Through women’s leadership development in Africa, LLN strives to promote healthier relationships, stronger families and communities, and a more just society for all. Working with women is both an end in itself, as well as a means to a more vibrant and equitable future. We base our work on the fundamental conviction that the entire world stands to benefit from the creative and productive potential of empowered women.


What Makes Us Different

In the wave of projects and funding measures targeting women in the developing world that has arisen in recent years, few focus on women in the educational system and professional endeavors. Our focus on girls and young women in the school system; and existing women leaders addresses a section of the population that top-down initiatives, like advocacy and policy efforts, and bottom-up measures, such as microfinance programs at the local level, tend to overlook. These women represent a vast store of potential that LLN promises to unleash because we believe when these women leaders emerge, they can leverage their leadership to improve the circumstances of others.

Our strategy is to empower women to make the changes they want to see in their own communities by rallying them to engage in social change projects as well as encouraging them to take on leadership roles within their communities- eventually impacting the issues traditionally targeted by NGO’s and international organizations in a more sustainable way. Our beneficiaries have the cultural know-how to address issues in an effective and appropriate manner; we seek to provide the tools and support they need to effect lasting social change.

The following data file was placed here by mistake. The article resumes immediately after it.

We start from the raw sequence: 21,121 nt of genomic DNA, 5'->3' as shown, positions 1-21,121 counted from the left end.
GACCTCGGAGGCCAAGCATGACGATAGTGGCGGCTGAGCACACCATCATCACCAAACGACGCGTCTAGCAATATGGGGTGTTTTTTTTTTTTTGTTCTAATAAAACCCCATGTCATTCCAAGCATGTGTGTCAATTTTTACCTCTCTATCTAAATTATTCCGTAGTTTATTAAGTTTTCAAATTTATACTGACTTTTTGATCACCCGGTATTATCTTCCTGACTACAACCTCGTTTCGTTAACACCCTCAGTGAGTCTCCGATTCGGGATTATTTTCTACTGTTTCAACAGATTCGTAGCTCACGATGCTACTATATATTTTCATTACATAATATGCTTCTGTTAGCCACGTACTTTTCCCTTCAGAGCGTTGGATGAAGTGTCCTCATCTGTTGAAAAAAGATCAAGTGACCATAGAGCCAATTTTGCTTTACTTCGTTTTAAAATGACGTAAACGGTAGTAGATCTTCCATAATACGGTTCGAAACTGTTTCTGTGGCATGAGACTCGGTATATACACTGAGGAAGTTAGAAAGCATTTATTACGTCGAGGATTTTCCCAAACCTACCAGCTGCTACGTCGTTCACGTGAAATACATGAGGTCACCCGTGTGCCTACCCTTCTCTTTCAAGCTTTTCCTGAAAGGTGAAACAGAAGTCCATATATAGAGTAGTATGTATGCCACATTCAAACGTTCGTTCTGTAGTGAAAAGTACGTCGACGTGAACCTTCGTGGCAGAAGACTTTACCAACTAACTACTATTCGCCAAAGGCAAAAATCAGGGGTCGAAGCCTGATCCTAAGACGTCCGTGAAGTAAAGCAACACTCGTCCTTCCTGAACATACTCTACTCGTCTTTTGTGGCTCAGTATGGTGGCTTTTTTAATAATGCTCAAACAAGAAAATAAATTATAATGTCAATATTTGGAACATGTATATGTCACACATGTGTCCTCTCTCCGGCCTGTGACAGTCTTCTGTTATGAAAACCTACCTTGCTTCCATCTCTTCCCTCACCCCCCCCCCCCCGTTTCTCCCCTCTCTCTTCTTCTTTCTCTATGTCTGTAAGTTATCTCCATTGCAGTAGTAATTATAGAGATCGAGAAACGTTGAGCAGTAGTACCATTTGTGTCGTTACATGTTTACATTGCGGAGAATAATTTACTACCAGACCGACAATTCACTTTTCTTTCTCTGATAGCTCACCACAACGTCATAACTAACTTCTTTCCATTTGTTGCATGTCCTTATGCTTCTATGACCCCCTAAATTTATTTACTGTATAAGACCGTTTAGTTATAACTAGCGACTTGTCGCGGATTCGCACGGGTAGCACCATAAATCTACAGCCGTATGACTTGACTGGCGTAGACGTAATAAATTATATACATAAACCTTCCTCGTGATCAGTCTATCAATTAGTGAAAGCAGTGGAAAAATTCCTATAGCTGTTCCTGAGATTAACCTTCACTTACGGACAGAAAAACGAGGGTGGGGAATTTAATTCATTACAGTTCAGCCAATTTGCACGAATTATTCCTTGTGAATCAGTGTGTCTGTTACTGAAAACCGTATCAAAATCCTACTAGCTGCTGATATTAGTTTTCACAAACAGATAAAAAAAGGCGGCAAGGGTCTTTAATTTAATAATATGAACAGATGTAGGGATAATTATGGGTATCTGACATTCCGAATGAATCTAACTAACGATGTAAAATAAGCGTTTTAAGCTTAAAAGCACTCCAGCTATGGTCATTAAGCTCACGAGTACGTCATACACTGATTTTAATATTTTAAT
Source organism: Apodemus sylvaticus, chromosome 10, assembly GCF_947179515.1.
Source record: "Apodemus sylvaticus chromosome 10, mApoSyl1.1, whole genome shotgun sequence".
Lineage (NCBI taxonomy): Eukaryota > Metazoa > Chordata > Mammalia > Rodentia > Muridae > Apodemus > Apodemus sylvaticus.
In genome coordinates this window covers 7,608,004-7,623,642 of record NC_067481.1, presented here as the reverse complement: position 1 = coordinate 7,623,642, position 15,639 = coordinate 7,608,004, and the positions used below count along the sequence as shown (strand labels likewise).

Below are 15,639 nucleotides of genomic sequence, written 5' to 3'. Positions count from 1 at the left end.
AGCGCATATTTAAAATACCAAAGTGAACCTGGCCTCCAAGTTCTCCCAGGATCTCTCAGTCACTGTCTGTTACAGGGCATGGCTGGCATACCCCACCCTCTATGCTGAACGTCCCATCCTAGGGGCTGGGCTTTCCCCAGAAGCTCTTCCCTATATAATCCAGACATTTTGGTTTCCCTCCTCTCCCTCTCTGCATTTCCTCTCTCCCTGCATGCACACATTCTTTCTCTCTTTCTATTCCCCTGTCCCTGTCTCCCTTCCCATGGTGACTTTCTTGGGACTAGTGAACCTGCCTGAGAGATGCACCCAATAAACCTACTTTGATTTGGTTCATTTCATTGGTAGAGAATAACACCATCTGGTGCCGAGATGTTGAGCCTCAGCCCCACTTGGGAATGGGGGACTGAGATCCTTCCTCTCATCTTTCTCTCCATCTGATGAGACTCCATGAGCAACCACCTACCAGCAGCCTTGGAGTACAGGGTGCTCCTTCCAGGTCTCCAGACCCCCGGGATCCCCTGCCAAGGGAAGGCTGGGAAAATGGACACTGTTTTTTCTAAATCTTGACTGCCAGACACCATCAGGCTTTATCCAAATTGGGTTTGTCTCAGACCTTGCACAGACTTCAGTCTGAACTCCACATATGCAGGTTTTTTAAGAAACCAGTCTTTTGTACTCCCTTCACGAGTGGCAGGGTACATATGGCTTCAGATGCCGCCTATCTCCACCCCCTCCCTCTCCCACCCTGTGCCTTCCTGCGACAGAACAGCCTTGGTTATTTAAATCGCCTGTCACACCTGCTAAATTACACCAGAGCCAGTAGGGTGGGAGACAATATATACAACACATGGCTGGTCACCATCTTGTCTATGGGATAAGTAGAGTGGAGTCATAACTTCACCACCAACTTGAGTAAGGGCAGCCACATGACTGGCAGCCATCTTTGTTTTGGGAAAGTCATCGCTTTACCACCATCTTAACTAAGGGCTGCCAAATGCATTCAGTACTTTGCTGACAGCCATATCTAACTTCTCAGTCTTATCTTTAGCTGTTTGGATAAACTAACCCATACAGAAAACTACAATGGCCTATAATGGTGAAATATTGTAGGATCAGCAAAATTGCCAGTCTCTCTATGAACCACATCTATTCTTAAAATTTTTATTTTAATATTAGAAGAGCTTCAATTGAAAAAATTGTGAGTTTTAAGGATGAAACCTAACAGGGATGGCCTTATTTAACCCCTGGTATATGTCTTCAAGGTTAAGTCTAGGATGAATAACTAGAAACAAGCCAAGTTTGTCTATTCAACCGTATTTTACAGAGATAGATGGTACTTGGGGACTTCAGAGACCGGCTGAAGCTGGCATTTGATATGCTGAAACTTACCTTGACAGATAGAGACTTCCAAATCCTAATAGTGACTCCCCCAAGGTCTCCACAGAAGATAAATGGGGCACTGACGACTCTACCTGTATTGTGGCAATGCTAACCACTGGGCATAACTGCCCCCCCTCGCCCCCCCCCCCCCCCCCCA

Men's Involvement

The LLN movement is a collaborative effort that is organized around shared core values; we welcome men at our seminars and as associate members of our network. In 2014, LLN began a boys mentorship program to equip young men with the tools to challenge traditional definitions of masculinity. We believe that knowledge and understanding must be cultivated across gender lines in order to achieve positive social change. We encourage leaders that are bold but not offensive, assertive but not divisive, resolute but not dogmatic.